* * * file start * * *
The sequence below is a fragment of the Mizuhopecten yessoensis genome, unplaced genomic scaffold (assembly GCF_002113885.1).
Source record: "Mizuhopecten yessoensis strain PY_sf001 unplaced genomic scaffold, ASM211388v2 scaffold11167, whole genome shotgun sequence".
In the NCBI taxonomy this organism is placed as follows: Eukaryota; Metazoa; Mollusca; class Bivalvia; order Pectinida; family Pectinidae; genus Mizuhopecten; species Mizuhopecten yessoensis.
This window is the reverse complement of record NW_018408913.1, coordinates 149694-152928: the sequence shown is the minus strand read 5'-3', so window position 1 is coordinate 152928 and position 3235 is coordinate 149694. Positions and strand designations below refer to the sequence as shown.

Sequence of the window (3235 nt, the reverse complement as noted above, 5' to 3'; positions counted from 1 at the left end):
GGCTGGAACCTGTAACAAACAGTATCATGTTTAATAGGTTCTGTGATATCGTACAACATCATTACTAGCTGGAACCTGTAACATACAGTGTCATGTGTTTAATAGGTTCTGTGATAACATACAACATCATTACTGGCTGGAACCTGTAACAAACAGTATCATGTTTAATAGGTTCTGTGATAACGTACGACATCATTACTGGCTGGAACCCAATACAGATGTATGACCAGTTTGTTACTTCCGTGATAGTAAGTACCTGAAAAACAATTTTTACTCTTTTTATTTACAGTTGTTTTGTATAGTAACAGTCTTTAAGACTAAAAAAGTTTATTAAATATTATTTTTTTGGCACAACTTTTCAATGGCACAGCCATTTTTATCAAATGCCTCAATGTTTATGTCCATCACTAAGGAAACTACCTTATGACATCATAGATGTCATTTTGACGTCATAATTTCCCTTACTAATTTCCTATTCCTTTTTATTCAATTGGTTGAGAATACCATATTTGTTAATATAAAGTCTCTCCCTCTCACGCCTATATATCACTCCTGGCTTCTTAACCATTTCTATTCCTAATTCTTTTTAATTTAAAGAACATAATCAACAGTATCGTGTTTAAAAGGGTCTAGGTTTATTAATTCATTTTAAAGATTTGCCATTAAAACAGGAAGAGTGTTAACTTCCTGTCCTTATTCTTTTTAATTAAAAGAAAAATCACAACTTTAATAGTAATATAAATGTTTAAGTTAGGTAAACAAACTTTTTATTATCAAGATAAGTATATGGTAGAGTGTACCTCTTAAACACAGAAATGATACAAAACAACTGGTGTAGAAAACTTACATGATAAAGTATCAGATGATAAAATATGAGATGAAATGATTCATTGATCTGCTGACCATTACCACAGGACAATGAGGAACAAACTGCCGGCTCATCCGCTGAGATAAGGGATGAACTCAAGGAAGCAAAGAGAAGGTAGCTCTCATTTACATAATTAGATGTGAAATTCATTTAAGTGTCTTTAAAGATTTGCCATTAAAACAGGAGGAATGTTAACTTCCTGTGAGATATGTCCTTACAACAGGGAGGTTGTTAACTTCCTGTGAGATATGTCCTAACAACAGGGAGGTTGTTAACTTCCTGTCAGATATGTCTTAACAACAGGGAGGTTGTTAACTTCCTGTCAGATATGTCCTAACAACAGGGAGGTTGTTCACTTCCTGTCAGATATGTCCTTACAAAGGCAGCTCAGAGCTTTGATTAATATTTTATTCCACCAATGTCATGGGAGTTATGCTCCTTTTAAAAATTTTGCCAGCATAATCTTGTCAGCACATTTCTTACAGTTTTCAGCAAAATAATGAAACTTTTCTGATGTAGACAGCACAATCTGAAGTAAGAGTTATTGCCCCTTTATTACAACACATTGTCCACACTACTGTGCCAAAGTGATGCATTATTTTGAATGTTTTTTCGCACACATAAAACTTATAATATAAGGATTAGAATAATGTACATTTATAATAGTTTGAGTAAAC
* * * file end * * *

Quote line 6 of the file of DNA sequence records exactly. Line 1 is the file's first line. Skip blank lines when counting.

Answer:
GGCTGGAACCTGTAACAAACAGTATCATGTTTAATAGGTTCTGTGATATCGTACAACATCATTACTAGCTGGAACCTGTAACATACAGTGTCATGTGTTTAATAGGTTCTGTGATAACATACAACATCATTACTGGCTGGAACCTGTAACAAACAGTATCATGTTTAATAGGTTCTGTGATAACGTACGACATCATTACTGGCTGGAACCCAATACAGATGTATGACCAGTTTGTTACTTCCGTGATAGTAAGTACCTGAAAAACAATTTTTACTCTTTTTATTTACAGTTGTTTTGTATAGTAACAGTCTTTAAGACTAAAAAAGTTTATTAAATATTATTTTTTTGGCACAACTTTTCAATGGCACAGCCATTTTTATCAAATGCCTCAATGTTTATGTCCATCACTAAGGAAACTACCTTATGACATCATAGATGTCATTTTGACGTCATAATTTCCCTTACTAATTTCCTATTCCTTTTTATTCAATTGGTTGAGAATACCATATTTGTTAATATAAAGTCTCTCCCTCTCACGCCTATATATCACTCCTGGCTTCTTAACCATTTCTATTCCTAATTCTTTTTAATTTAAAGAACATAATCAACAGTATCGTGTTTAAAAGGGTCTAGGTTTATTAATTCATTTTAAAGATTTGCCATTAAAACAGGAAGAGTGTTAACTTCCTGTCCTTATTCTTTTTAATTAAAAGAAAAATCACAACTTTAATAGTAATATAAATGTTTAAGTTAGGTAAACAAACTTTTTATTATCAAGATAAGTATATGGTAGAGTGTACCTCTTAAACACAGAAATGATACAAAACAACTGGTGTAGAAAACTTACATGATAAAGTATCAGATGATAAAATATGAGATGAAATGATTCATTGATCTGCTGACCATTACCACAGGACAATGAGGAACAAACTGCCGGCTCATCCGCTGAGATAAGGGATGAACTCAAGGAAGCAAAGAGAAGGTAGCTCTCATTTACATAATTAGATGTGAAATTCATTTAAGTGTCTTTAAAGATTTGCCATTAAAACAGGAGGAATGTTAACTTCCTGTGAGATATGTCCTTACAACAGGGAGGTTGTTAACTTCCTGTGAGATATGTCCTAACAACAGGGAGGTTGTTAACTTCCTGTCAGATATGTCTTAACAACAGGGAGGTTGTTAACTTCCTGTCAGATATGTCCTAACAACAGGGAGGTTGTTCACTTCCTGTCAGATATGTCCTTACAAAGGCAGCTCAGAGCTTTGATTAATATTTTATTCCACCAATGTCATGGGAGTTATGCTCCTTTTAAAAATTTTGCCAGCATAATCTTGTCAGCACATTTCTTACAGTTTTCAGCAAAATAATGAAACTTTTCTGATGTAGACAGCACAATCTGAAGTAAGAGTTATTGCCCCTTTATTACAACACATTGTCCACACTACTGTGCCAAAGTGATGCATTATTTTGAATGTTTTTTCGCACACATAAAACTTATAATATAAGGATTAGAATAATGTACATTTATAATAGTTTGAGTAAAC